On Feb. 28, three Vassar seniors were selected out of 500 students to have their op-ed submissions published on Columbia’s Mailman School of Public Health’s website. The students, Anthony Lanzillo ’22, Sandra Yu ’22 and Anna Roh ’22 wrote about various topics in the realm of public health, drawing from their individual passions and from their coursework both at Vassar and Columbia.
Vassar offers a dual-degree BA/MPH program with Columbia, where students spend the fall semester of their senior year at Columbia and complete their senior-year spring at Vassar, before finishing an accelerated master’s program the following year at Columbia’s Mailman School. These three students, as current Vassar seniors, have already completed their fall semester at Columbia and will complete their MPH degrees next year.
Lanzillo wrote about the ongoing assault in state legislatures across the country on youth transgender rights, from a public health perspective. “I chose my op-ed early last semester, and wrote it in the context of an Arkansas law (currently held up in the courts) [sic] that prohibited providing any type of gender-affirming care to minors,” recalled Lanzillo.
He noted that advocating for transgender rights can be an uphill battle, saying, “I know there is a genuine transphobia that this op-ed can’t really work against, but I wrote it with the hope that there is an element of fixable ignorance…I wanted to educate people on how much puberty-blockers in particular can improve lives and improve health, because it’s honestly amazing how important they can be.”
Meanwhile at Columbia, Yu had the opportunity to learn about foreign healthcare systems in relation to the U.S. healthcare system. She recollected, “The topic of my op-ed was the need for interoperability between electronic health record systems, or in other words, a universal EHR.”
She continued, “At Vassar, I learned that community engagement is incredibly important to creating change. I thought an op-ed that could spark some new conversation about an overlooked issue could ultimately make a difference in how we frame the status quo of our healthcare system.”
Yu talked more about the implications of her op-ed topic, saying, “Before the COVID-19 pandemic, I rarely thought much of making doctors’ appointments, receiving diagnostic tests, and showing employers or schools my health information…The COVID-19 pandemic showed the United States that these inconveniences could mean the difference between life or death.”
She went on, “For example, not being able to confirm vaccination status during an emergency could mean a deadly virus spreads to healthcare workers, who then can spread it to additional vulnerable patients.”
Roh was inspired by a story she saw about the conditions faced by pregnant women in prisons and jails. In a written correspondence, she explained, “I knew that I wanted to advocate for better conditions for individuals in prisons and jails because how people are treated at these facilities is a pressing, yet overlooked public health matter. I also wanted to write about a population that is not well-represented when it comes to prison reform.”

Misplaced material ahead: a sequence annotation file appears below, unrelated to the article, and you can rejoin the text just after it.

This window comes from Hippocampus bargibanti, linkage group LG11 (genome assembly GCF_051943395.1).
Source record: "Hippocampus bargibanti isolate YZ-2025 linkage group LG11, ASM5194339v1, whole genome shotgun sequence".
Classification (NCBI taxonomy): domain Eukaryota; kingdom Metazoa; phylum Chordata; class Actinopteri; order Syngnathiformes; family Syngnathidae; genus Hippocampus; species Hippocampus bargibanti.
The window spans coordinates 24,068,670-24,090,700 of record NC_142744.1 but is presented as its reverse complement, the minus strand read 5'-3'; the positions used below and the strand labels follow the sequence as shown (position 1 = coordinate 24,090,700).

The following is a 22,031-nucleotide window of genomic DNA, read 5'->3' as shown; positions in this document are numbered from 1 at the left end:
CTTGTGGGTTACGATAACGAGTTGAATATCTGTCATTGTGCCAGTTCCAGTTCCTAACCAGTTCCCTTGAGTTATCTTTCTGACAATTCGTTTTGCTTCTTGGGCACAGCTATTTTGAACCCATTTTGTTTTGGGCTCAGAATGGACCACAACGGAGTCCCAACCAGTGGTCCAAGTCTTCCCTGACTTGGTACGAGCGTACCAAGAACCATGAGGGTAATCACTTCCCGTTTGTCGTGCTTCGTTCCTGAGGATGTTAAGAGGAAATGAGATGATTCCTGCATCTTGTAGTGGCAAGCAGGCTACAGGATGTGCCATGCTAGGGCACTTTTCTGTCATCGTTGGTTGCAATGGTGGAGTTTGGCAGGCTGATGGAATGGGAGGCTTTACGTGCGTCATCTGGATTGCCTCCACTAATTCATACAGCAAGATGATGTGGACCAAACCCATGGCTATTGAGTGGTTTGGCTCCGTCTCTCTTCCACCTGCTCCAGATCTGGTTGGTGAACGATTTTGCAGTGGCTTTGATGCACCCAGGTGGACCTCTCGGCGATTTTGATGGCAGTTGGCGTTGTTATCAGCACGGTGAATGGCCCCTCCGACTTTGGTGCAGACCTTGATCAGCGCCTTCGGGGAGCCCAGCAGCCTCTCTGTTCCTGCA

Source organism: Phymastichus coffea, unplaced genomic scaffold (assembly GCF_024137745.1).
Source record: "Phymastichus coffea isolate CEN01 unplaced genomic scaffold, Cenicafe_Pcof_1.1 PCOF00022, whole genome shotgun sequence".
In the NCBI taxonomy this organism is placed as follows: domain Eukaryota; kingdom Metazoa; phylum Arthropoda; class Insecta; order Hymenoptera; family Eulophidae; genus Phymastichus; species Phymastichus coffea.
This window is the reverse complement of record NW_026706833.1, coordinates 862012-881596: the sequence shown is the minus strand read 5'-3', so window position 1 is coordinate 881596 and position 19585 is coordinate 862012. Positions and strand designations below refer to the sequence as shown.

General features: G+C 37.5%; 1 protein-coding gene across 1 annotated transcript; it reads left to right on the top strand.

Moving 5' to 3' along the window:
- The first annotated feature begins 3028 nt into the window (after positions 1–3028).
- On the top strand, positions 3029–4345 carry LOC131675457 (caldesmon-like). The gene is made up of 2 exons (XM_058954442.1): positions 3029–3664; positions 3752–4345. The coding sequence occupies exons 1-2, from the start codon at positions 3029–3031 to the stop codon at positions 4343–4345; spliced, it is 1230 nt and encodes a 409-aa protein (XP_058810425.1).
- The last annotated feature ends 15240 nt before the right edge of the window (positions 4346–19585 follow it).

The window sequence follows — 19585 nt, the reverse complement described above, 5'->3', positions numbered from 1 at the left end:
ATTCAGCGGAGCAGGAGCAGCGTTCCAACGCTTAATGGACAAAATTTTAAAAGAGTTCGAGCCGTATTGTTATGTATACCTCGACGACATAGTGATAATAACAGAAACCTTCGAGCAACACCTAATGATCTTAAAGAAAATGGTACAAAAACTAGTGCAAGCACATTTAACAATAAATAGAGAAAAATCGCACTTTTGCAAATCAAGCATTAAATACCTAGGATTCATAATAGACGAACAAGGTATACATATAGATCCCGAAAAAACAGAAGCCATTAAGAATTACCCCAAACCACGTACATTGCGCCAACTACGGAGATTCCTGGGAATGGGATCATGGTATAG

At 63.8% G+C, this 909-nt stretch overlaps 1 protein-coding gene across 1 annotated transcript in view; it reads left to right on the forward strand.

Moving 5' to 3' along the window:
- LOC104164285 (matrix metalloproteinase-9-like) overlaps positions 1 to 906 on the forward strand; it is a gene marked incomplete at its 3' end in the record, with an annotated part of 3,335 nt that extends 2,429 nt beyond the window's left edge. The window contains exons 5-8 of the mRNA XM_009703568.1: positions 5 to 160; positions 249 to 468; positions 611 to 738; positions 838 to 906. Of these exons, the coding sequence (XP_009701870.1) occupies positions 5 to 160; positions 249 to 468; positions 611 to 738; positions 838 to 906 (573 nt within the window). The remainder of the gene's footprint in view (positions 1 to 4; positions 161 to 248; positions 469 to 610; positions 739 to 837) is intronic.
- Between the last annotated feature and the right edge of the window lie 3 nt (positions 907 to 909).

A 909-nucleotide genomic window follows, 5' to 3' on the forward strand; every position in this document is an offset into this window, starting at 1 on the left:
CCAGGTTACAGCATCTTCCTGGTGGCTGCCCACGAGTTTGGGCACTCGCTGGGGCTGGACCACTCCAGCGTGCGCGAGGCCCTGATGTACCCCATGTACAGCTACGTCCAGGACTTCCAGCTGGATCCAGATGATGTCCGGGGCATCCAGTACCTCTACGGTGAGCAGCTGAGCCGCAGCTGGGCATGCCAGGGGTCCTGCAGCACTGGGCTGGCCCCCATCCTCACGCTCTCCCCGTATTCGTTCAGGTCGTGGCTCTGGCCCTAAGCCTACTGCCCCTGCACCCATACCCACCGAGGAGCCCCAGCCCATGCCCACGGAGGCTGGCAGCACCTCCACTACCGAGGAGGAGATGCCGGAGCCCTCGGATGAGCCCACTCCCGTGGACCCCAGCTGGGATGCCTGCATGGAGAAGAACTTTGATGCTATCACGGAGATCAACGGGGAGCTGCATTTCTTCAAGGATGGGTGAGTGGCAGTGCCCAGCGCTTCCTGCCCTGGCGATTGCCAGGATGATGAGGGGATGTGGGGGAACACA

She elaborated, “When doing research for my op-ed, I came across a story in my local Denver newspaper about a woman who was forced to give birth alone in her jail cell and was shocked to learn that something like this could have happened. I would not want any woman to have to go through something as perilous as giving birth alone in jail and decided to write my op-ed to increase awareness about the conditions pregnant women in jail endure and advocate for proper screening/treatment for these women.”
Roh wanted to raise awareness of the undignified treatment these pregnant women endured, hopefully encouraging readers to seek policy changes in their communities. “I felt like it was important that this content should be published because pregnancy is such a delicate and precious period for women and their children. The trauma pregnant individuals endure in prisons/jails has shown to negatively impact the health of their children, so it isn’t only the mother’s health at risk but her baby’s,” she said.
Upon learning that their pieces had been chosen for publication, all three students expressed excitement and shock at being selected from such a prestigious pool of students. “I was really excited!” recalled Yu. “I never expected it to be chosen, but I’m incredibly grateful it could reach so many people.”
Lanzillo shared a similar sentiment, stating, “[I was] absolutely pleased-as-punch to be selected. There are a lot of fantastically skilled adults at Columbia Mailman, some who write professionally, and so it was quite surprising. We weren’t told who else was selected, so when the five were published, it was even more fun to see two other Vassar students!”
Roh felt similarly, recalling, “I was genuinely shocked. Just genuinely shocked because I didn’t think my submission stood out in particular amongst the hundreds of other submissions. It was an unexpected but pleasant surprise.”
Winning at this prestigious competition has helped the students realize the caliber of Vassar academics. Lanzillo said, “This was the first time I realized that Vassar truly has prepared us well for succeeding at Columbia (and in the world)!”